From AIS data which is also available in Great Belt it would be possible to estimate the severity of a traffic conflict, either using the methods described in Debnath, or by employing the ship domain theory Hansen, In this paper it is proposed to split the effect VTS has on the navigational safety into two different effects: 1 Increased awareness and information level: VTS informs about the intentions of other ships, general navigational conditions and special conditions such as slow traffic.
The fact that VTS monitors the traffic increases the awareness of the navigators. VTS encourages ships to communicate, relieving difficult situations before they occur. In the following sections focus is on estimating these two main effects of VTS. First an introduction to previous studies is presented in section 2, followed by a description of the approach taken in this study in section 3.
In section 4 the two effects of VTS are examined and combined to an overall estimate, before the conclusion in section 5. Throughout the paper numbers from Great Belt VTS are used to illustrate the method but, it is straightforward to replace the numbers and perform the analysis for any other VTS. Studies of probability of collision and groundings are numerous, see e. Mazaheri, ;T Nyman, VTT, , and the field of domain theory has also received a fair amount of attention Goodwin, ; Hansen, ; Wang, et al. In Hnninen, a review of how human factors influence navigational safety is given, including a Bayesian network analysis linking human failures to the effect.
Reports from before and after the expansion are treated alike as the analysis does not depend on the size of the area.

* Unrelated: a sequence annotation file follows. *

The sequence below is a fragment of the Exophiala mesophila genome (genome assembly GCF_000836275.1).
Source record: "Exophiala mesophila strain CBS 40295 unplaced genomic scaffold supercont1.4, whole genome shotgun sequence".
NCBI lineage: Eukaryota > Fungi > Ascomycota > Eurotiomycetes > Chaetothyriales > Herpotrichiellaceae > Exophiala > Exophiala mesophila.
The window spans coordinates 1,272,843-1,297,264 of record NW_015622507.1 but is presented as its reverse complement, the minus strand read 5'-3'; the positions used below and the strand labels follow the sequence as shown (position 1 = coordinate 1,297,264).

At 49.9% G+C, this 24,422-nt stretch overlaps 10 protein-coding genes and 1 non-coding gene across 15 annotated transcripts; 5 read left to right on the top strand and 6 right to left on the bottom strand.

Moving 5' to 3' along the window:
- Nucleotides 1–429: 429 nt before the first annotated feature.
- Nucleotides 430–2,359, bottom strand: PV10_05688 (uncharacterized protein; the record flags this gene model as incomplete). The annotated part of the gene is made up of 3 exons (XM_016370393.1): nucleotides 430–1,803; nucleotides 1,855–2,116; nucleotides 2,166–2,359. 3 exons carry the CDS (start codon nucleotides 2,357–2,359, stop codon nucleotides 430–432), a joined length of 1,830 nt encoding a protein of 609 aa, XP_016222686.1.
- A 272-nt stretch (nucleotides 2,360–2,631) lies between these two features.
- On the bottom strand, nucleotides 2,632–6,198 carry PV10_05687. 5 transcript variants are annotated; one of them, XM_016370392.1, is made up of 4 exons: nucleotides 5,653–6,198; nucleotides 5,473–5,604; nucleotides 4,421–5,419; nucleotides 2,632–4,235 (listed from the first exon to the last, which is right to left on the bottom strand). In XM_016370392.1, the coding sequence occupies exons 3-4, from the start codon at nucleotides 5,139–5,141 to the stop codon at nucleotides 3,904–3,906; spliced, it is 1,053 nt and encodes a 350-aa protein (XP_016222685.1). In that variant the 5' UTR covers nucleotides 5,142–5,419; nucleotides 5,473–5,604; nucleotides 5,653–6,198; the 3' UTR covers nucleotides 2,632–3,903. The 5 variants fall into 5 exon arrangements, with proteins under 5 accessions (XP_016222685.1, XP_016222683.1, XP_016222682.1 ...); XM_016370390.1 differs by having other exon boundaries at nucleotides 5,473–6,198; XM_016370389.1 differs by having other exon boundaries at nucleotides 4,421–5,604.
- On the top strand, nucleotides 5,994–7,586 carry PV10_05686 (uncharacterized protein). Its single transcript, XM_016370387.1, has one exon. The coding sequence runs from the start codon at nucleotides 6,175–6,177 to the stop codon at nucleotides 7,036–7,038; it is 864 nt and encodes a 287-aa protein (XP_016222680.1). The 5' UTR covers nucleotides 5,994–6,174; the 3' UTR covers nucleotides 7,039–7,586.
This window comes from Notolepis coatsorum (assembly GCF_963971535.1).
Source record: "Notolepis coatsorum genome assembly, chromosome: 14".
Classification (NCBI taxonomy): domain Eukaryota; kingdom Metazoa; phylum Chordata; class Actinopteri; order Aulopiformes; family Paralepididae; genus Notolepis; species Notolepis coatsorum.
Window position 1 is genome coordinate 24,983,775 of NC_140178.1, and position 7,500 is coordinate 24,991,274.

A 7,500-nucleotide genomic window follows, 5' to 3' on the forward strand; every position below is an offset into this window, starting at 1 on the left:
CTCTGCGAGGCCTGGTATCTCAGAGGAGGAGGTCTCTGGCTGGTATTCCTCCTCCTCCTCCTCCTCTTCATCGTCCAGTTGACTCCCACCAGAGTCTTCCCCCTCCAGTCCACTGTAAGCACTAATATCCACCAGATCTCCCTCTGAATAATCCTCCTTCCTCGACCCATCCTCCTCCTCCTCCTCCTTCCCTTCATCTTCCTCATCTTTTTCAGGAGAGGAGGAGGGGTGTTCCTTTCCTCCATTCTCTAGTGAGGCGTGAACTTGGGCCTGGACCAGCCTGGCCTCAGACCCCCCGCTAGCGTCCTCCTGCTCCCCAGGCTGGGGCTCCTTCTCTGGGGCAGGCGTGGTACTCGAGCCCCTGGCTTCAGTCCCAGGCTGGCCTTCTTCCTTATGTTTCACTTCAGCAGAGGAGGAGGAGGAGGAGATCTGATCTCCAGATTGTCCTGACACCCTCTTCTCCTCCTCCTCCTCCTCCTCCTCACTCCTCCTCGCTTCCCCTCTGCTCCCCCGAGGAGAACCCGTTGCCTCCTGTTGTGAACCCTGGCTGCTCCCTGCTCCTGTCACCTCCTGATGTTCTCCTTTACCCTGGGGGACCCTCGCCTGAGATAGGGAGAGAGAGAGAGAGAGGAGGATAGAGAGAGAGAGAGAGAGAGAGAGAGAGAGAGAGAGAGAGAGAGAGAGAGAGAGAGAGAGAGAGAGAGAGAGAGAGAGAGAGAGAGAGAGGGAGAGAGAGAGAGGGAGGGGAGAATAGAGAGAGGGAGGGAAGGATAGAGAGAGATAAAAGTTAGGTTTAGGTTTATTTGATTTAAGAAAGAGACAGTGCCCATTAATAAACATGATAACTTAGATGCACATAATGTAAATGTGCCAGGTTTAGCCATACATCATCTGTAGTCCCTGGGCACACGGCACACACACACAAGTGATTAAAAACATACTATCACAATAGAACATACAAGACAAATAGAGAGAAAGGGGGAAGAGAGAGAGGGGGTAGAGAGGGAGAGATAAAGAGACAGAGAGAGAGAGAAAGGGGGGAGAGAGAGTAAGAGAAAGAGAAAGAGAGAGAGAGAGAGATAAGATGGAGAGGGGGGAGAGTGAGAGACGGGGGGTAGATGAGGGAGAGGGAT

A total of reports were written and of these concerned danger of collision or grounding. In the five year period 7 accidents occurred in the area, none of them with serious consequences. The VTS operators monitor the traffic and provide assistance to the navigators. An incident report is generated when a serious incident occurs, or if an incident is important for future learning. The nature of these reports varies from reporting small boats fishing in a no-fishing zone to machine failures on large oil tankers.
Around one third of the reports concern situations with a risk of collision or grounding. Such reports typically contain a detailed description of the involved ship s , a detailed account for the actions on the ship and by the VTS operator and maps with radar and AIS tracks of the episode. The reports are subjective in nature as they are written by the operators. Studies of AIS tracks from the area have also been performed but a direct comparison to the incident reports has not been conducted as little is known about incidents where no report was written.